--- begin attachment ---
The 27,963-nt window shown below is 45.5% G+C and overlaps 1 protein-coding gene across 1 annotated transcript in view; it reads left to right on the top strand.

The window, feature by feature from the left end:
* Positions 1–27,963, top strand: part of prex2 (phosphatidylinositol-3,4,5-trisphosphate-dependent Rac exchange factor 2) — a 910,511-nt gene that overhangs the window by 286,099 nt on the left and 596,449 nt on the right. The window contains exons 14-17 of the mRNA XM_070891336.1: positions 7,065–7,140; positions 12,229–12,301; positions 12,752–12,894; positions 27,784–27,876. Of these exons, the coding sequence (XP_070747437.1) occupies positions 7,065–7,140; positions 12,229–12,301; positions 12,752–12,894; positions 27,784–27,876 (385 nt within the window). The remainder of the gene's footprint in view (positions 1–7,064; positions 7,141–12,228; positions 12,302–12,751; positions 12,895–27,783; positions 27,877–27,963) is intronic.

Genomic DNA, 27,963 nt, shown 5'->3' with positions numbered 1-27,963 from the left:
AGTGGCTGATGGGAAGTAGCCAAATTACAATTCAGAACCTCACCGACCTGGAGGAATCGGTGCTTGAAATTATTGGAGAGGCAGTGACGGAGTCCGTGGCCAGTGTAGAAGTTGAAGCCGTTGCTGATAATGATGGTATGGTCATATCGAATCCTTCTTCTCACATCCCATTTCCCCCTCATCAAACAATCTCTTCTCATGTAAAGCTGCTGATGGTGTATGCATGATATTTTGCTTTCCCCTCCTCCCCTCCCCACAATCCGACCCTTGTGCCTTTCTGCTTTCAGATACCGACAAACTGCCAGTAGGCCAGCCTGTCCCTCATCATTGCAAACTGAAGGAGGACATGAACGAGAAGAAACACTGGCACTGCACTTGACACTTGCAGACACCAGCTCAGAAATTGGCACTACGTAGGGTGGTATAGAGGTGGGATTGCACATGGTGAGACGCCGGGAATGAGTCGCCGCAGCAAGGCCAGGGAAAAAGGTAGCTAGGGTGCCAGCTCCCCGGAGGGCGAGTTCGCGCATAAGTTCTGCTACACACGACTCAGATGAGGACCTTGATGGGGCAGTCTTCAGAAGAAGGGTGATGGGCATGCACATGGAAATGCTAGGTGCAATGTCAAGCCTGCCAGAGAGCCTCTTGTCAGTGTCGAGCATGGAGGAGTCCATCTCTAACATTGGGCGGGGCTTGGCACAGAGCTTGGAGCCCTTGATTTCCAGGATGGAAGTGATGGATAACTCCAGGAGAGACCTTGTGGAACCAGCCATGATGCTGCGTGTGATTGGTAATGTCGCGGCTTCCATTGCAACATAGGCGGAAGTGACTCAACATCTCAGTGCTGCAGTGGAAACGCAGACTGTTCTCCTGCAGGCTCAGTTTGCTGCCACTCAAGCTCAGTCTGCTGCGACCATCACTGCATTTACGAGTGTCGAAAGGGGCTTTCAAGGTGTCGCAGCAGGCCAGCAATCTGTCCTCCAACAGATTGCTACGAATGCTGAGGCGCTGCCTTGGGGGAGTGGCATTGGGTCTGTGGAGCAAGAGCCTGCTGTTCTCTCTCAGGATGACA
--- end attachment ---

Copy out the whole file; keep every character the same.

The 27,963-nt window shown below is 45.5% G+C and overlaps 1 protein-coding gene across 1 annotated transcript in view; it reads left to right on the top strand.

The window, feature by feature from the left end:
* Positions 1–27,963, top strand: part of prex2 (phosphatidylinositol-3,4,5-trisphosphate-dependent Rac exchange factor 2) — a 910,511-nt gene that overhangs the window by 286,099 nt on the left and 596,449 nt on the right. The window contains exons 14-17 of the mRNA XM_070891336.1: positions 7,065–7,140; positions 12,229–12,301; positions 12,752–12,894; positions 27,784–27,876. Of these exons, the coding sequence (XP_070747437.1) occupies positions 7,065–7,140; positions 12,229–12,301; positions 12,752–12,894; positions 27,784–27,876 (385 nt within the window). The remainder of the gene's footprint in view (positions 1–7,064; positions 7,141–12,228; positions 12,302–12,751; positions 12,895–27,783; positions 27,877–27,963) is intronic.

Genomic DNA, 27,963 nt, shown 5'->3' with positions numbered 1-27,963 from the left:
AGTGGCTGATGGGAAGTAGCCAAATTACAATTCAGAACCTCACCGACCTGGAGGAATCGGTGCTTGAAATTATTGGAGAGGCAGTGACGGAGTCCGTGGCCAGTGTAGAAGTTGAAGCCGTTGCTGATAATGATGGTATGGTCATATCGAATCCTTCTTCTCACATCCCATTTCCCCCTCATCAAACAATCTCTTCTCATGTAAAGCTGCTGATGGTGTATGCATGATATTTTGCTTTCCCCTCCTCCCCTCCCCACAATCCGACCCTTGTGCCTTTCTGCTTTCAGATACCGACAAACTGCCAGTAGGCCAGCCTGTCCCTCATCATTGCAAACTGAAGGAGGACATGAACGAGAAGAAACACTGGCACTGCACTTGACACTTGCAGACACCAGCTCAGAAATTGGCACTACGTAGGGTGGTATAGAGGTGGGATTGCACATGGTGAGACGCCGGGAATGAGTCGCCGCAGCAAGGCCAGGGAAAAAGGTAGCTAGGGTGCCAGCTCCCCGGAGGGCGAGTTCGCGCATAAGTTCTGCTACACACGACTCAGATGAGGACCTTGATGGGGCAGTCTTCAGAAGAAGGGTGATGGGCATGCACATGGAAATGCTAGGTGCAATGTCAAGCCTGCCAGAGAGCCTCTTGTCAGTGTCGAGCATGGAGGAGTCCATCTCTAACATTGGGCGGGGCTTGGCACAGAGCTTGGAGCCCTTGATTTCCAGGATGGAAGTGATGGATAACTCCAGGAGAGACCTTGTGGAACCAGCCATGATGCTGCGTGTGATTGGTAATGTCGCGGCTTCCATTGCAACATAGGCGGAAGTGACTCAACATCTCAGTGCTGCAGTGGAAACGCAGACTGTTCTCCTGCAGGCTCAGTTTGCTGCCACTCAAGCTCAGTCTGCTGCGACCATCACTGCATTTACGAGTGTCGAAAGGGGCTTTCAAGGTGTCGCAGCAGGCCAGCAATCTGTCCTCCAACAGATTGCTACGAATGCTGAGGCGCTGCCTTGGGGGAGTGGCATTGGGTCTGTGGAGCAAGAGCCTGCTGTTCTCTCTCAGGATGACA